One of the things Jackson and I did this weekend was go to the movies. We have a decent little theater here in Fake Cow County. The best thing about it is the full price movie admission is $4.25. Matinees for two bucks! It's small and the sound system is not the greatest, but it'll do. (I still miss the dollar movie at the old Granada Theatre, but that's another story.)
Being in a small town in a highly mobile society, our local theater has to appeal to the lowest common denominator to stay in business. That means kid movies and slasher movies. If you want to see some of the better stuff, you have to travel. So, we searched out the only multi-plex monstrosity in Big Flat City that was showing "A Praire Home Companion." (Last door on your right - dinkiest little screen in the whole place.)
Let me admit, up front, that I do not listen to Praire Home Companion as a general rule. I don't much care for the music. Its like baseball - I enjoy the games in person, live, but can't stand to watch it on TV or listen to it on the radio. This type of music is the same for me.
I enjoy going to small town oprys and jamborees. I like open air concerts on the Fourth of July. I love county festivals and fairs where this music and schtick is performed live. MostIy I have fun watching other people enjoying old jokes and old songs.
But, to steal from Cheesehead, Garrison Keillor is my radio boyfriend. He will always remain only a radio boyfriend because of his startling resemblance to a bullfrog. He looks like a child killer in a cheezy horror film. But then he speaks and all at once God is in his heaven and all is right with the world. Watching this movie is like sleeping in a feather bed under a heavy quilt on a cold, cold night.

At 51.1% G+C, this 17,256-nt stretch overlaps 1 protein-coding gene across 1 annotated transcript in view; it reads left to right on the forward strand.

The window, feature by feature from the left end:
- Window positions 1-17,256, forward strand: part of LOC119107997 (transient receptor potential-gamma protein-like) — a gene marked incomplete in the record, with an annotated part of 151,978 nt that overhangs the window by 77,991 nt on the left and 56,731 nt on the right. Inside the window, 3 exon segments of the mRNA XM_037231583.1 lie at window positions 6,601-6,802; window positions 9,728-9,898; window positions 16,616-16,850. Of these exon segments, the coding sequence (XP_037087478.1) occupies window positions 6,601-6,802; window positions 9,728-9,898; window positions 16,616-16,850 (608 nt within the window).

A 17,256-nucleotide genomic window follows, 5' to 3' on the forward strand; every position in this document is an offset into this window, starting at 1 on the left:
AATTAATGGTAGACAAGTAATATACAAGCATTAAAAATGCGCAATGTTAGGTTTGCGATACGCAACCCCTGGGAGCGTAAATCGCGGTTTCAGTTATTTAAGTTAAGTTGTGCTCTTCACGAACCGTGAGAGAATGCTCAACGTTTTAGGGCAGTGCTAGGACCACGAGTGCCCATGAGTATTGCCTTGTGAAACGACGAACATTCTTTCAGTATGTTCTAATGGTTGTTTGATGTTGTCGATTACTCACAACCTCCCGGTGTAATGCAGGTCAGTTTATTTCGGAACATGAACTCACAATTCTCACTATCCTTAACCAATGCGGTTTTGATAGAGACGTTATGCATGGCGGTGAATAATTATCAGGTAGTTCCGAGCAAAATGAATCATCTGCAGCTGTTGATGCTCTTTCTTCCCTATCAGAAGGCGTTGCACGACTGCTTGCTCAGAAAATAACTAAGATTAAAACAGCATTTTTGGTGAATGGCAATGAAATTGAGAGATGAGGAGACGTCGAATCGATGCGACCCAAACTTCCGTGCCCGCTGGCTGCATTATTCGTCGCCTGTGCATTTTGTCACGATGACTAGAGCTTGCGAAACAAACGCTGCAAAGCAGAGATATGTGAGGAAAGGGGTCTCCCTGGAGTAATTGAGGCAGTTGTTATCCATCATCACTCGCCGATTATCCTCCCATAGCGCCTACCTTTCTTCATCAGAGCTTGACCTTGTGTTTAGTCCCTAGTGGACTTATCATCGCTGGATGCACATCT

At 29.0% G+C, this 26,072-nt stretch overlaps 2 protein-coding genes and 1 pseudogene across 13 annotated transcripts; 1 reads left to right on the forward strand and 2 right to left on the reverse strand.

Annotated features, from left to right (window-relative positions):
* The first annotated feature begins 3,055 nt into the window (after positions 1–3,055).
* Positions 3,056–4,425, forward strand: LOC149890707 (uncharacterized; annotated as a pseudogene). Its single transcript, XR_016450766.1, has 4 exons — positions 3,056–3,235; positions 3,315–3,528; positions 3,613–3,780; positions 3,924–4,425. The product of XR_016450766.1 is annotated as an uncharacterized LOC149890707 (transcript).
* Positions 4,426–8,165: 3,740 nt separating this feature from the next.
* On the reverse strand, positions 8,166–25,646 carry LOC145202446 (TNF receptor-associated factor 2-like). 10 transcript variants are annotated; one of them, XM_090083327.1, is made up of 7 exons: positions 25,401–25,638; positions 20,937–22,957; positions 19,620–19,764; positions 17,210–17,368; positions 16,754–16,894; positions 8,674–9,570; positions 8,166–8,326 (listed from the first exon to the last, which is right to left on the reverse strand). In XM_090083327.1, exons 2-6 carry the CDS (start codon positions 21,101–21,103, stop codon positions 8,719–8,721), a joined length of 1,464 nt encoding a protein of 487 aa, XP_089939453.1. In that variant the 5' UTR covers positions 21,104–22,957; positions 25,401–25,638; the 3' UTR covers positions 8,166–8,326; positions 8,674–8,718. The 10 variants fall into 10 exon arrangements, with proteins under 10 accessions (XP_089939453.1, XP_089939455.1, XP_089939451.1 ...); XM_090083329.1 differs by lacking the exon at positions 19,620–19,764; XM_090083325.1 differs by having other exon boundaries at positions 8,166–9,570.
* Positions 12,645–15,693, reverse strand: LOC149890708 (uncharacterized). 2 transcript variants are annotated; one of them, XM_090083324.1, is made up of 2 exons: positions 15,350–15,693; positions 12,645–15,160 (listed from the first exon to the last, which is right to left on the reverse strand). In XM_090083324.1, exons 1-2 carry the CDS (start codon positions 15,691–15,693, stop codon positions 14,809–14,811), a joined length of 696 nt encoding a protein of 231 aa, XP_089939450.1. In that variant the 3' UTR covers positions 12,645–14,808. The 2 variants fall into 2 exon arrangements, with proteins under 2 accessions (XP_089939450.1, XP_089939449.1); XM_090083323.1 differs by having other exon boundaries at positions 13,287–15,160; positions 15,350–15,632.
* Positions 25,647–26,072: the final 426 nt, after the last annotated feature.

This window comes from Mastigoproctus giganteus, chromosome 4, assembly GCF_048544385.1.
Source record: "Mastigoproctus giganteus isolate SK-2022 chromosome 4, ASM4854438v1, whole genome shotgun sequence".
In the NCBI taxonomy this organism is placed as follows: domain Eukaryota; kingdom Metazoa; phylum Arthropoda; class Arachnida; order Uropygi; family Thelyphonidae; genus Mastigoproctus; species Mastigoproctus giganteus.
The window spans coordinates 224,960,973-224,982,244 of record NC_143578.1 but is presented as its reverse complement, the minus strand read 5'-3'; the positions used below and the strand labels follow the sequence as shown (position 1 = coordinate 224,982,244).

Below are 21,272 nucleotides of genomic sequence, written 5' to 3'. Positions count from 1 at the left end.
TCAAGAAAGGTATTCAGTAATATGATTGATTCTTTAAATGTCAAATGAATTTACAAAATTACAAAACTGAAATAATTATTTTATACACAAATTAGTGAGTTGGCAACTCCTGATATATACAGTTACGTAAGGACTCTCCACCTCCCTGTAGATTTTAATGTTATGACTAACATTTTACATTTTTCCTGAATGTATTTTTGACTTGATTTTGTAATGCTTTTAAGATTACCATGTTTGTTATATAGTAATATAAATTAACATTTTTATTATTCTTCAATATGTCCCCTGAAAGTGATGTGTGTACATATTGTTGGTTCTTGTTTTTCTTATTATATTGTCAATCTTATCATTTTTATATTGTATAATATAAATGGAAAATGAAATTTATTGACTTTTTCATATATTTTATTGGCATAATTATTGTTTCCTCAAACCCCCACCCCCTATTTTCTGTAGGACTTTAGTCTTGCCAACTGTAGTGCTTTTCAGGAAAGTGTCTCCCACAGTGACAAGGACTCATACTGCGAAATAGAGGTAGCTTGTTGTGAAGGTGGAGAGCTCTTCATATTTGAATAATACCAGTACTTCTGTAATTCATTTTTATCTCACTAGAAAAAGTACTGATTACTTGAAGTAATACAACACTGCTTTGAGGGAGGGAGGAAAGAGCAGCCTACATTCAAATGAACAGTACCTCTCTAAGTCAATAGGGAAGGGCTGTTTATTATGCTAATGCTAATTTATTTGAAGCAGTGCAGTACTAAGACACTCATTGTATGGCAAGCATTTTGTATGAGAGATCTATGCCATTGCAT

I want to be him when I grow up.
Jackson and I got there early, but the theater was already filling up. We were the only ones there who were not drawing social security. A frosty-haired foursome arrived after we did, but still well before the previews. (Promptness is a virtue.) They sat right in front of us. The men had evidently imbibed a bit at the all-you-can-eat catfish buffet before heading over to the picture show. They were having a good time. They shot a lot of crummy old jokes back and forth before the lights dimmed. We smiled.
There is a bit of a scene at the end of the film when the group tells a joke. It is so old that they all know what's coming before its told. So old that they can each contribute a part of the punchline. So old - but we (the audience and the performers) all still laughed. Why do we still laugh? I don't know. Why do you still recite creeds even though you memorized them years ago? Is it the same thing?
The movie ended with an old hymn. As the credits rolled, one of the guys in front of us stood up and announced to his companions that he didn't need to go to church on Sunday. He'd already been. *rimshot*
I think he was right.